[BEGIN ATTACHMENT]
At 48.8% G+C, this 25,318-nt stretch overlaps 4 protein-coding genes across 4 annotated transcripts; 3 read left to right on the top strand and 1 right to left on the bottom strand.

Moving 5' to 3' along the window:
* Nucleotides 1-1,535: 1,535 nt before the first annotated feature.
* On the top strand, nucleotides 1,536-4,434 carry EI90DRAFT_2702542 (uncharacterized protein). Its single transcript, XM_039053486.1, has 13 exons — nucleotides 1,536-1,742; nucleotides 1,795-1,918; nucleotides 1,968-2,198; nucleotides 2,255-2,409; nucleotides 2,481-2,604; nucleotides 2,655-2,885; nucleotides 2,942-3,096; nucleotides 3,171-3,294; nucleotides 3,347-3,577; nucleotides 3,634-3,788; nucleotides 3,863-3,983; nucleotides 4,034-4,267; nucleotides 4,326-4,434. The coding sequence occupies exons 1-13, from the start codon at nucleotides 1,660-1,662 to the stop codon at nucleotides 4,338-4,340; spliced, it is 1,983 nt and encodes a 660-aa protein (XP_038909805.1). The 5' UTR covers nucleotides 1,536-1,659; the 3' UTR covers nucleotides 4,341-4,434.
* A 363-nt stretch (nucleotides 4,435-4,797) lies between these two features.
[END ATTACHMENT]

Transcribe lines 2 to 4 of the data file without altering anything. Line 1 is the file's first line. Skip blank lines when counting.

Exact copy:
Moving 5' to 3' along the window:
* Nucleotides 1-1,535: 1,535 nt before the first annotated feature.
* On the top strand, nucleotides 1,536-4,434 carry EI90DRAFT_2702542 (uncharacterized protein). Its single transcript, XM_039053486.1, has 13 exons — nucleotides 1,536-1,742; nucleotides 1,795-1,918; nucleotides 1,968-2,198; nucleotides 2,255-2,409; nucleotides 2,481-2,604; nucleotides 2,655-2,885; nucleotides 2,942-3,096; nucleotides 3,171-3,294; nucleotides 3,347-3,577; nucleotides 3,634-3,788; nucleotides 3,863-3,983; nucleotides 4,034-4,267; nucleotides 4,326-4,434. The coding sequence occupies exons 1-13, from the start codon at nucleotides 1,660-1,662 to the stop codon at nucleotides 4,338-4,340; spliced, it is 1,983 nt and encodes a 660-aa protein (XP_038909805.1). The 5' UTR covers nucleotides 1,536-1,659; the 3' UTR covers nucleotides 4,341-4,434.